Israel's Private Property System

Israel’s Private Property System In The Bible

One of the major themes in the Bible is God’s redemption of the nation of Israel. God made a promise of land to the sons of Abraham, but generations later his descendants were enslaved in Egypt. From Exodus to Joshua, you see the activity of God to bring them out of that slavery and into a new land that He had promised them long ago. He promised them freedom. On Mount Sinai God gave Moses the laws He wanted the nation of Israel to live by, so that they could experience freedom. In this article, I’ll look at another economic aspect of the Mosaic law, the establishment of private property.

First, we will look at the books of Joshua and Leviticus to understand how land was distributed and who in effect had ownership. Then we can think about why private property was so important to accomplishing God’s goals for Israel. As a hint, in Deuteronomy 28, He promises Israel material wealth if they obey the Law. Part of this promise is accomplished through supernatural acts as you read through the chapter. However, the principles and lifestyle God called them to through the Law leads a person to live freely, which naturally leads material prosperity.

Once Israel took over the land of Canaan in Joshua, there was a need to organize how and where the people were going to live. In Joshua 18:2-7 you see the process outlined:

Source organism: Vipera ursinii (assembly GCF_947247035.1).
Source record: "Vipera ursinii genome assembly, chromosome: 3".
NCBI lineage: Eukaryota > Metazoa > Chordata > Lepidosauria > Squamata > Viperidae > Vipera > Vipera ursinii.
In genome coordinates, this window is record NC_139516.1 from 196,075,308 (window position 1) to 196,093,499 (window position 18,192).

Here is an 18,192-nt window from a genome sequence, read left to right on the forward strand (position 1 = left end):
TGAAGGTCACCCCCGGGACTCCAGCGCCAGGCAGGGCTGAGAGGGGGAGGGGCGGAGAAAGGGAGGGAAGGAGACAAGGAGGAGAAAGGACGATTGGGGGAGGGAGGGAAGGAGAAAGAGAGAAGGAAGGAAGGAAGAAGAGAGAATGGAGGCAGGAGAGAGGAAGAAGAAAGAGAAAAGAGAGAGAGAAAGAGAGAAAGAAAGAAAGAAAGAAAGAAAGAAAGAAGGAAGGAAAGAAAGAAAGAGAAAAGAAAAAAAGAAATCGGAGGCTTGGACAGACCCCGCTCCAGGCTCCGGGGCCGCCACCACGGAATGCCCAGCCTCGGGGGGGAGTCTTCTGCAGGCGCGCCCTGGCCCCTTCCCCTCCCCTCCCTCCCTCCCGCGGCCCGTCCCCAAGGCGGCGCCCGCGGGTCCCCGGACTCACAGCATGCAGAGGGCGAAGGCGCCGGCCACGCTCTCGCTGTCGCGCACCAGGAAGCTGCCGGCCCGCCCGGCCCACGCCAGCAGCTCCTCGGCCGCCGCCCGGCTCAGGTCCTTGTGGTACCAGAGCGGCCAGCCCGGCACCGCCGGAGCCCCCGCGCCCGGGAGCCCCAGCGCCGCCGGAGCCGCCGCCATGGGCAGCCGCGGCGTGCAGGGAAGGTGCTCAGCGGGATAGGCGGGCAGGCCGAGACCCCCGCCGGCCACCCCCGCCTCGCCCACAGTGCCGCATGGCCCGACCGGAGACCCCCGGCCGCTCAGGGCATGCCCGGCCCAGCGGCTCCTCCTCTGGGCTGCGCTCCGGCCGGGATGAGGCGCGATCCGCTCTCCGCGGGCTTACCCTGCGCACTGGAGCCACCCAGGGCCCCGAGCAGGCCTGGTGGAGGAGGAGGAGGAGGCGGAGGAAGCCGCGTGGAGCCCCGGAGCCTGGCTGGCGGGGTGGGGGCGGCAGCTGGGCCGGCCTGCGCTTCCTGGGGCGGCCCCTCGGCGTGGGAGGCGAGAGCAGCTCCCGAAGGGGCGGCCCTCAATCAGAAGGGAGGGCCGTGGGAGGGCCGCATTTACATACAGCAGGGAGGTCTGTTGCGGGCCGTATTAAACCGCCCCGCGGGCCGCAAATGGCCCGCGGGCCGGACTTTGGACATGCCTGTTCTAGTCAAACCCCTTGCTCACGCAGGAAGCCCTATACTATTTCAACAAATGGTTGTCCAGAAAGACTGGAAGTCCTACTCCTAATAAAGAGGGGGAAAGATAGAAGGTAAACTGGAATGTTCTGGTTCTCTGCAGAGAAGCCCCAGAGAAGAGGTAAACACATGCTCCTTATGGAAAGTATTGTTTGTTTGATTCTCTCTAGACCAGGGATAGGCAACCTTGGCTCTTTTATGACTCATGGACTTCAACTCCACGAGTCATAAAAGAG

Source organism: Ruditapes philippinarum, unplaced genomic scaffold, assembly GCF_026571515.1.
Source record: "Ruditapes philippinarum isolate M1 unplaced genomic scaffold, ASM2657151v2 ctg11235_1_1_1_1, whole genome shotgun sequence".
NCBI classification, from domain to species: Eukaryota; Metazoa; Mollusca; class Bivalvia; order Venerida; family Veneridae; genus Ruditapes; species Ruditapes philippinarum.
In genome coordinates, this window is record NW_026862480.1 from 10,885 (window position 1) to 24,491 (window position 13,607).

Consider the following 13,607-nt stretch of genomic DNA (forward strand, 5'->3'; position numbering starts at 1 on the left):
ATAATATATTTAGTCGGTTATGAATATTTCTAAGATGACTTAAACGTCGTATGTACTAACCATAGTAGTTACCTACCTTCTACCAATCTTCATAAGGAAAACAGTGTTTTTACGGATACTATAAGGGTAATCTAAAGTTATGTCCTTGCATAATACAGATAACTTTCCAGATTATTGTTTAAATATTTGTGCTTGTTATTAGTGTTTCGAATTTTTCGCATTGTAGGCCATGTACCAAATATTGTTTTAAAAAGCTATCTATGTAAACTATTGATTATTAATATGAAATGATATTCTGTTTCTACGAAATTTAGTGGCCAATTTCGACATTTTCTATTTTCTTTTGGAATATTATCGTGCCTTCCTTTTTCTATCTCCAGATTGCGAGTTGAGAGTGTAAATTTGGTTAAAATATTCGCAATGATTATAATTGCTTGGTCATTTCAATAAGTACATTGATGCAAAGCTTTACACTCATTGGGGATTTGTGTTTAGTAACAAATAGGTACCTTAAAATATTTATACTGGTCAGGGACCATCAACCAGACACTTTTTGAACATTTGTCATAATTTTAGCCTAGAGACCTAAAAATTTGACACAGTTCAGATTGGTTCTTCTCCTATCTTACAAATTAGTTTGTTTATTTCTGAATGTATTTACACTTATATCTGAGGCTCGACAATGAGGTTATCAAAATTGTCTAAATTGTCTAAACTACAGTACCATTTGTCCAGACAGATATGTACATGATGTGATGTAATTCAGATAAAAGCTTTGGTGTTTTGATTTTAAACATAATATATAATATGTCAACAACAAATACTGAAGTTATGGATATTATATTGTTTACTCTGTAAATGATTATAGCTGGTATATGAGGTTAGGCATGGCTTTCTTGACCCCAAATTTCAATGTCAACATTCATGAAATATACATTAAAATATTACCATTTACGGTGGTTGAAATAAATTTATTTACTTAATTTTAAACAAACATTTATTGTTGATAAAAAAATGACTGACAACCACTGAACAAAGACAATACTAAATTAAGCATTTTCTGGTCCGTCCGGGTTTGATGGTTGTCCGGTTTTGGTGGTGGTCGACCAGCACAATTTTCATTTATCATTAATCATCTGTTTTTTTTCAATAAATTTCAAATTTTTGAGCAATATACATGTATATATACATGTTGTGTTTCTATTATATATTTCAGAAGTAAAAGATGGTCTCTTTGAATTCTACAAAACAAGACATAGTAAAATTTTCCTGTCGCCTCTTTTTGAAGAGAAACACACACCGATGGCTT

“There remained among the sons of Israel seven tribes who had not divided their inheritance. So Joshua said to the sons of Israel, “How long will you put off entering to take possession of the land which the Lord, the God of your fathers, has given you? Provide for yourselves three men from each tribe that I may send them, and that they may arise and walk through the land and write a description of it according to their inheritance; then they shall return to me. They shall divide it into seven portions; Judah shall stay in its territory on the south, and the house of Joseph shall stay in their territory on the north. You shall describe the land in seven divisions, and bring the description here to me. I will cast lots for you here before the Lord our God. For the Levites have no portion among you, because the priesthood of the Lord is their inheritance. Gad and Reuben and the half-tribe of Manasseh also have received their inheritance eastward beyond the Jordan, which Moses the servant of the Lord gave them.”